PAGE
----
WE Communications Blog: Consumer
Self-expression is something we all strive to display through our OOTD (outfit of the day), hair color and that new-new pair of shoes from the Nordy’s sale we just HAD to have. If you’re a Starbucks barista, your opportunity to express yourself on the daily just became a reality. That’s right, the mega-popular coffee chain just announced its new dress code, complete with a lookbook to guide employees on what their uniform can be. Never fear, the iconic green apron will still be an outfit staple, but there are some changes.
You might be wondering how an employee dress code can help increase brand loyalty — and it’s a fair question. To some, a major brand loosening the reins on its dress code feels like it’s shining a beacon of light on being old school. It is 2016, after all. But, it’s the ultimate juxtaposition by putting it out there: Starbucks is a brand that gives its employees choice through self-expression and evolves with the more modern workforce.
Starbucks is no stranger to the unexpected campaign, whether it’s changing up its red cups at holiday season or diving into a national conversation about race relations. People can debate the effectiveness of the campaigns, but the coffee giant remains a pioneer in embracing surprise to drive customer loyalty — and, of course, media coverage.
When brands tap into a cultural trend and combine it with the mantra of “people first,” great stories evolve and resonate with audiences. Consumers want to connect with a brand that makes them a priority, ahead of the next big product launch. There’s also the key ingredient of engineering surprise and delight by doing something unexpected. Starbucks is back at it, driving a positive perception for the brand by encouraging baristas throughout the nation to express themselves through the clothes they wear.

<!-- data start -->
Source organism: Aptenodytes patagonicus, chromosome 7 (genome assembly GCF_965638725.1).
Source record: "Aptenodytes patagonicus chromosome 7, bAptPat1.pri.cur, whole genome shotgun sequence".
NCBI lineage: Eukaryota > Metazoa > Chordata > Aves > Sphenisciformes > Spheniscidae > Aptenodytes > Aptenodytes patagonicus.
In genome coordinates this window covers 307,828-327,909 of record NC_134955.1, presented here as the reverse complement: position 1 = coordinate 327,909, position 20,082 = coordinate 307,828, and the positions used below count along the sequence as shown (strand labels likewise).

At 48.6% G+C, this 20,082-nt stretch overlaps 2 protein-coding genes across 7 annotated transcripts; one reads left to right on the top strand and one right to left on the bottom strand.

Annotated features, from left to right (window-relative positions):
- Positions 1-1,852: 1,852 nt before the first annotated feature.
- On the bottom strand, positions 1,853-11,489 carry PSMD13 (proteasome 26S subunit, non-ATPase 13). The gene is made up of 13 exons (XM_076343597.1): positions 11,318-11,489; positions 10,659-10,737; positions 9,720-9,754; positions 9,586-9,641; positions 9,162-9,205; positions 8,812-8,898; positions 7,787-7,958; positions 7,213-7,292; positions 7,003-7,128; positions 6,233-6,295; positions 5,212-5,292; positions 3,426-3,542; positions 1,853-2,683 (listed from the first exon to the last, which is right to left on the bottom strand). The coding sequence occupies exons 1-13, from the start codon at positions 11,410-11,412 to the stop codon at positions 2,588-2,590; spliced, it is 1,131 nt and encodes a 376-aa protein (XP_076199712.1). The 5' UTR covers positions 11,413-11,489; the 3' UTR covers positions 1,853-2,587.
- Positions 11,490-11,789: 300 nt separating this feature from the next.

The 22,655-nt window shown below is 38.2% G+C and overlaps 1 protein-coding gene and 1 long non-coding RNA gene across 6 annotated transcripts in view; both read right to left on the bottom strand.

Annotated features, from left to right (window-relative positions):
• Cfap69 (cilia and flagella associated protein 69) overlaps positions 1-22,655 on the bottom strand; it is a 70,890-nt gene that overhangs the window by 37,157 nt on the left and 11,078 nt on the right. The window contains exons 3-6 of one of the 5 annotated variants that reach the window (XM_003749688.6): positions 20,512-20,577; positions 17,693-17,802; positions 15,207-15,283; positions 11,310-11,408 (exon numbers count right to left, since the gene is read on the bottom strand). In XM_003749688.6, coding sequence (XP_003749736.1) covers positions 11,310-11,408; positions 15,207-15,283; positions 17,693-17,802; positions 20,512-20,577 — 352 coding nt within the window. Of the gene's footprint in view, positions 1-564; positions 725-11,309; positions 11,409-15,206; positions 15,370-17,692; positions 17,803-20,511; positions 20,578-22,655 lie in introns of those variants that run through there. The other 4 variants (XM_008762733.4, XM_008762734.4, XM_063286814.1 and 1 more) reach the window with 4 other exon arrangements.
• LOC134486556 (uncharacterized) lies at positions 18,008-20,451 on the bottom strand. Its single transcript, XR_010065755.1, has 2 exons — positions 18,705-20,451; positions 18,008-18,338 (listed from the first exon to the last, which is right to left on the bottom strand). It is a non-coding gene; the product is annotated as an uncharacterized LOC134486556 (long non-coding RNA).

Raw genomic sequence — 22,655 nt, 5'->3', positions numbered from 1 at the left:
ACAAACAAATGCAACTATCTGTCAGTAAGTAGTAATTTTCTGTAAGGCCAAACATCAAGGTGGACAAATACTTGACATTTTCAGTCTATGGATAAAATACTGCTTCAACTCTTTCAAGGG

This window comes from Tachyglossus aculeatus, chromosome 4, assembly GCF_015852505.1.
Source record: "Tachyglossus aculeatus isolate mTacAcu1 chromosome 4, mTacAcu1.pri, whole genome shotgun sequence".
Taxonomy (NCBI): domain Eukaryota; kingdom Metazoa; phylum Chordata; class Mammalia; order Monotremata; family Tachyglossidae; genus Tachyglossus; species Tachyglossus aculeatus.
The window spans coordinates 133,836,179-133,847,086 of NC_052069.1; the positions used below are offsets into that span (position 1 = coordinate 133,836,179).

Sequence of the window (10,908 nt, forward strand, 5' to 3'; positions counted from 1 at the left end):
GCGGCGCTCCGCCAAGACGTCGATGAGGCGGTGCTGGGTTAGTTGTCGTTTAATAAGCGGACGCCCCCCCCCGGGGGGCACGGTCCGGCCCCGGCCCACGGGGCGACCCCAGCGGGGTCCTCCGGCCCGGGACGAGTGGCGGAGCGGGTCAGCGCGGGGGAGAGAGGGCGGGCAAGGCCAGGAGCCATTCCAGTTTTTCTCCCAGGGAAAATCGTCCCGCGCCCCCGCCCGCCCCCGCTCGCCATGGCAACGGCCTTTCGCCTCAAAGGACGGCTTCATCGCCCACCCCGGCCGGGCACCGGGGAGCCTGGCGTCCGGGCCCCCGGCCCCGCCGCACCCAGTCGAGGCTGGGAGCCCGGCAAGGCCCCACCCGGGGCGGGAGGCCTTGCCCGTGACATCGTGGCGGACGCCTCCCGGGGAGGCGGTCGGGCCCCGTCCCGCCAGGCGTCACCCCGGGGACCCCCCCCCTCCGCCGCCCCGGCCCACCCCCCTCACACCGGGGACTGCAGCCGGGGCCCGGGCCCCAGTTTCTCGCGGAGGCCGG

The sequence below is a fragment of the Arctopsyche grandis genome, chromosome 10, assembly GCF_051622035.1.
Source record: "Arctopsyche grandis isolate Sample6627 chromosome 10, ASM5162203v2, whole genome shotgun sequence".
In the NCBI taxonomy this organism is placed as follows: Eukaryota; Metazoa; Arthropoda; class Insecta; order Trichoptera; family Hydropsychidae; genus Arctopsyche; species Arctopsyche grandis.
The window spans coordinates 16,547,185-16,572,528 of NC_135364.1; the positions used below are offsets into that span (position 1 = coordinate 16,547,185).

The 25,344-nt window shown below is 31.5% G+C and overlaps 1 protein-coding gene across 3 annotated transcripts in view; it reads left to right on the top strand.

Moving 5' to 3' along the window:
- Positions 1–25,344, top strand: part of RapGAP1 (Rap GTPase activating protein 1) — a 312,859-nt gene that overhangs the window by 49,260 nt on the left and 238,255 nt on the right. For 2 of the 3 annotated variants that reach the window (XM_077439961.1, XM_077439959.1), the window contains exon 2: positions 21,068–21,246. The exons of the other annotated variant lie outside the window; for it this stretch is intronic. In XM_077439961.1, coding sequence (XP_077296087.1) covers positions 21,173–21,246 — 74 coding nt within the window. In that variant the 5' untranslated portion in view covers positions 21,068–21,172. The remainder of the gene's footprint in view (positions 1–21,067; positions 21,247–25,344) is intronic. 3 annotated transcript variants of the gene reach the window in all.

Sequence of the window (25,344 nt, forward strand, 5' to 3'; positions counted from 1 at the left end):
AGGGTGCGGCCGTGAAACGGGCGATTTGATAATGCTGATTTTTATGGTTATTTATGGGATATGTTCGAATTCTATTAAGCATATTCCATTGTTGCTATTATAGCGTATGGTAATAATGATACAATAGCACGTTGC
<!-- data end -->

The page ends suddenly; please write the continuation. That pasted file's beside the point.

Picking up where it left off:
Because we’re professional communicators, it’s always fun to take a step back to overanalyze the strategy and how Starbucks came about it. (Plus, we’re good at it!) There’s something to be said about the access to imagery combined with the provided voices from its partners (Starbucks lingo for employees) and key company executives who were involved in the decision-making process.
The combination of these tactics make it easy for media to translate the wardrobe change into widespread coverage that spanned key business and lifestyle publications including Fortune, TIME, Washington Post, Huffington Post and ABC News, and spilled into crossover consumer publications like HelloGiggles, Buzzfeed, E! Online, Refinery29, Cosmopolitan Magazine and Glamour.
If you ask me how it makes me feel about Starbucks as a brand right now, I’d say, “I like that a latte.”